History of Christmas Ornaments – Part 7
24 Thursday Oct 2013
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Final Part of our 7 Part Series: Christmas Ornaments Stand the Test of Time in Symbolizing Families’ Stories
ChristmasOrnaments.com concludes its seven-part series on the history of Christmas ornaments in America much as it began it: with a look at the influence of the Christmas tree.
From the moment St. Boniface went ballistic upon finding a group of Germans worshipping an oak tree – he took an ax to it, revealing what he considered to be an image of the Holy Trinity – Christmas trees were lush and green. Even the early-day garlands that Americans draped on their fireplace mantels were green.
It’s little wonder, then, that the white and silver aluminum trees that appeared in America in 1958 were greeted largely with quizzical disdain bordering on contempt. The trees often were packaged with special Christmas ornaments that were touted as safe and fireproof. If only they were touted for their beauty. But such a statement might have been considered false advertising.
For Americans who preferred a minimalistic look, these trees could be illuminated by a multi-color light source that revolved underneath the tree, sans ornaments.
The aluminum trees may be considered kitschy fun today, but they deprived Americans of one of the reasons they loved Christmas trees in the first place: because they could personalize them with Christmas ornaments – homemade ornaments, wooden ornaments, angel ornaments, toy ornaments and any other kind of ornament that would imbue their trees with warmth, character and nostalgia.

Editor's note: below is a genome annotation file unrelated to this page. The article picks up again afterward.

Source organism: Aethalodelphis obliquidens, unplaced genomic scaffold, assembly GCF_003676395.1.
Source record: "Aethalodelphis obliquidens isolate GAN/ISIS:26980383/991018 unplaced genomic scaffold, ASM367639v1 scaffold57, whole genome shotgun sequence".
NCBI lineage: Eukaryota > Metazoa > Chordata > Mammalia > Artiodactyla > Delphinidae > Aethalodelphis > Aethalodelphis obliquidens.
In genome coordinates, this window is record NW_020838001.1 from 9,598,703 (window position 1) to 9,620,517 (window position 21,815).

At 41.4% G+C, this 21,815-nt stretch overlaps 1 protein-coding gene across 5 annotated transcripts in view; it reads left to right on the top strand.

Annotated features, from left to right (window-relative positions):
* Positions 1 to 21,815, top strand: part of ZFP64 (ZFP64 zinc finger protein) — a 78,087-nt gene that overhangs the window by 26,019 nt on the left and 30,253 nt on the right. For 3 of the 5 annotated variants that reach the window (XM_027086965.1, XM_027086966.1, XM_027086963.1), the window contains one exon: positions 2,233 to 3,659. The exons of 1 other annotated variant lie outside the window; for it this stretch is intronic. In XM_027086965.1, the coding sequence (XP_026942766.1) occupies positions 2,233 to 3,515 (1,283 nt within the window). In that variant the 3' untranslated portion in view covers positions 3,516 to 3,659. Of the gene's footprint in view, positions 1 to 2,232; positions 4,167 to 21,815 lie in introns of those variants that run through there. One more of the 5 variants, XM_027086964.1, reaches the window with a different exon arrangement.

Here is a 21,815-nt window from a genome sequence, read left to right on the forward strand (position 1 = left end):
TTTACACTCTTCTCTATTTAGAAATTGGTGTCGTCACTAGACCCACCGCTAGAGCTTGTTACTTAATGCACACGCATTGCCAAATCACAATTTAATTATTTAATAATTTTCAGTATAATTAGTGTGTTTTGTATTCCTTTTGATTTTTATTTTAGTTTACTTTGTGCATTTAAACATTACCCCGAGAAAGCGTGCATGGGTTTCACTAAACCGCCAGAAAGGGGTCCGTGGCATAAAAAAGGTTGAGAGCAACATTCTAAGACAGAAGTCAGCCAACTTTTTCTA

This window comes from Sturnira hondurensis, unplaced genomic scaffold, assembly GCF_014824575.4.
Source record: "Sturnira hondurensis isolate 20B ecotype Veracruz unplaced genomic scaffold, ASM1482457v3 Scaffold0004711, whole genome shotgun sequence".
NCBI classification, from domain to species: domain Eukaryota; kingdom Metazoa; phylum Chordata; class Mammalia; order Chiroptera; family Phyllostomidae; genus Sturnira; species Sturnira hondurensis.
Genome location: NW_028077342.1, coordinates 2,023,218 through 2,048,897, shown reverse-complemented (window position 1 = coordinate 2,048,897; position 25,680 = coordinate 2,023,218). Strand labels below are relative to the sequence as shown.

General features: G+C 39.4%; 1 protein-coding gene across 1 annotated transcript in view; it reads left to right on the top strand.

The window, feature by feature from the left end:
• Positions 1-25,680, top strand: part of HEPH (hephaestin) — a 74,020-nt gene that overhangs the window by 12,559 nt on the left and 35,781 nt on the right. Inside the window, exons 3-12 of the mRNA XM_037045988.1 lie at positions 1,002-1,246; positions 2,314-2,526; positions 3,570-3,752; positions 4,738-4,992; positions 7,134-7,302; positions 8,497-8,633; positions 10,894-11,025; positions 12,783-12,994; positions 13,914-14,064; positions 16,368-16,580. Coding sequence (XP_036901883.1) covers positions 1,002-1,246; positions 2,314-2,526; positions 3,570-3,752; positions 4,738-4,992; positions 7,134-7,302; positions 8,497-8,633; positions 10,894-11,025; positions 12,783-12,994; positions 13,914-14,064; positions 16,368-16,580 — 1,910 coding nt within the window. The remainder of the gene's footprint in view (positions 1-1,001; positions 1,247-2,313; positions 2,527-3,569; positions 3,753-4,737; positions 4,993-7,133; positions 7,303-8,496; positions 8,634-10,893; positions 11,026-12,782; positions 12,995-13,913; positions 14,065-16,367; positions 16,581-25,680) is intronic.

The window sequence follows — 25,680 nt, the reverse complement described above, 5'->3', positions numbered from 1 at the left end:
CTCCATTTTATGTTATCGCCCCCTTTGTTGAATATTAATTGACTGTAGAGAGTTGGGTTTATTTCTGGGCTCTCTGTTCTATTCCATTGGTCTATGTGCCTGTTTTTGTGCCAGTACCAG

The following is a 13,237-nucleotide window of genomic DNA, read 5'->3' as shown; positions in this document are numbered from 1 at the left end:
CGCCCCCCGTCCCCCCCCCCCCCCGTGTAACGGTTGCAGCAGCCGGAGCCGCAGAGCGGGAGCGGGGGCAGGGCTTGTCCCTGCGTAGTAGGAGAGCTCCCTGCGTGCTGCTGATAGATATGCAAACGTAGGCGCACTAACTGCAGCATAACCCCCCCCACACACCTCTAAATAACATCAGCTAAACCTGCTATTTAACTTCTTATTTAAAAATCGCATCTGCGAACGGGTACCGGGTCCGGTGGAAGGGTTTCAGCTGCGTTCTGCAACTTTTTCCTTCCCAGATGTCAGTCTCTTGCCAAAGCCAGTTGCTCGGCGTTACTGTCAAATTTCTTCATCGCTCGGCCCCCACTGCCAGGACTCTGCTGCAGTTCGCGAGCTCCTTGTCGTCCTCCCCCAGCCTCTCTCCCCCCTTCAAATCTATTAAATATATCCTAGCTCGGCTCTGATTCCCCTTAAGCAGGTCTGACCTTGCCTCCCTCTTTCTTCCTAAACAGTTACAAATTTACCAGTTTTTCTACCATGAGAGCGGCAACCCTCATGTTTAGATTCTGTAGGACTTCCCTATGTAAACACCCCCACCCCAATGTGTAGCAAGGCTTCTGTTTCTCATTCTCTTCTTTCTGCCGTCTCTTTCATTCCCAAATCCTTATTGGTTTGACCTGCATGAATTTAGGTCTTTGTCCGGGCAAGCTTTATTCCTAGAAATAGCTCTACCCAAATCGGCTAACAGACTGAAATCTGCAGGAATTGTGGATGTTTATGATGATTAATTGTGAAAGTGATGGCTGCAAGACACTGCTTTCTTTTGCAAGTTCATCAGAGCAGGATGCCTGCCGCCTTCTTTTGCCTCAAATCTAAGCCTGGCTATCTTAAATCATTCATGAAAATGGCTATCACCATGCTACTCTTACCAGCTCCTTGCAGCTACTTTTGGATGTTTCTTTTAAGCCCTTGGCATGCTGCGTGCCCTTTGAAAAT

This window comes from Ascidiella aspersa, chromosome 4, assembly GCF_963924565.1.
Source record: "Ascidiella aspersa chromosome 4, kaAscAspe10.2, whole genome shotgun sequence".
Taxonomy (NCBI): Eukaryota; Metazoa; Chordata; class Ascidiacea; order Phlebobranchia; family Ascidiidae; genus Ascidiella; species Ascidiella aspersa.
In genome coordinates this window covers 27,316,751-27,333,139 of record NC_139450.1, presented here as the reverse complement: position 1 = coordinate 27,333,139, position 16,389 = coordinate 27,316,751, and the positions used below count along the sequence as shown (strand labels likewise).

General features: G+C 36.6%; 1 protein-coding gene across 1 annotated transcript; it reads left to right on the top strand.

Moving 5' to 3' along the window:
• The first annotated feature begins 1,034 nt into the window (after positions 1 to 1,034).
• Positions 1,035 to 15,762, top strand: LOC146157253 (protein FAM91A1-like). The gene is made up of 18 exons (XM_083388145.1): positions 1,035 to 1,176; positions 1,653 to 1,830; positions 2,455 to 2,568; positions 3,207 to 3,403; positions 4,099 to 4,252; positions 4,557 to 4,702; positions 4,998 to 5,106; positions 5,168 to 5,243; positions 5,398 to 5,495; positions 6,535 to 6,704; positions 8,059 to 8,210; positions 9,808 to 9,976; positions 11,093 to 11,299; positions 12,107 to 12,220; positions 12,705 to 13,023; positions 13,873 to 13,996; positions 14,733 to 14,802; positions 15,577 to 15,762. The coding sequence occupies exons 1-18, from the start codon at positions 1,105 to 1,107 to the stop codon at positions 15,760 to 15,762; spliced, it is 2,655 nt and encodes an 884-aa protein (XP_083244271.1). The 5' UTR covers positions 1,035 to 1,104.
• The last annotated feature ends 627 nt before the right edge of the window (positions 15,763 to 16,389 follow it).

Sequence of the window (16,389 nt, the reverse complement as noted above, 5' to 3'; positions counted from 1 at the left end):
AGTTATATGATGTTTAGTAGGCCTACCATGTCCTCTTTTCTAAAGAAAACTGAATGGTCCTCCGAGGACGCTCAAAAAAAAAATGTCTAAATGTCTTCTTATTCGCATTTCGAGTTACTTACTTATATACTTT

Mass-produced Christmas ornaments elicit mixed reactions
Such sentimentality partially explains the eager response to such novelties as Hallmark’s Keepsake Collection, which the company released in 1973, and the yearly Christmas ornaments rolled out with red-carpet fanfare by the Franklin Mint.
Do these ornaments represent the further commercialization of Christmas? Many critics say so. But then, it depends on how well they capture a family’s story, its memories and, of course, its legacy. In this way, many American families choose to use their Christmas trees as a canvas for their ethnic heritage.
Plenty of Polish families continue to decorate their Christmas trees with ornaments in the shape of peacocks and other birds. Swedish families – in reverence to St. Lucia – remain partial to Christmas ornaments in the likeness of angelic girls. The Japanese favor tiny fans and paper lamps. Czechoslovakians demonstrate their artistic flair by painting eggshells. And the people of Denmark? They are said to be particularly patriotic and decorate their Christmas trees with tiny Danish flags.
American author Charles Barnard – whose ethnicity was unknown – was once asked for his idea of the “perfect” Christmas tree. He replied: “The perfect Christmas tree? All Christmas trees are perfect!”
And they are, because as a storyteller of Barnard’s stature must have surely known, they all contain Christmas ornaments that tell a story – a family’s unique story — that just waits to be told.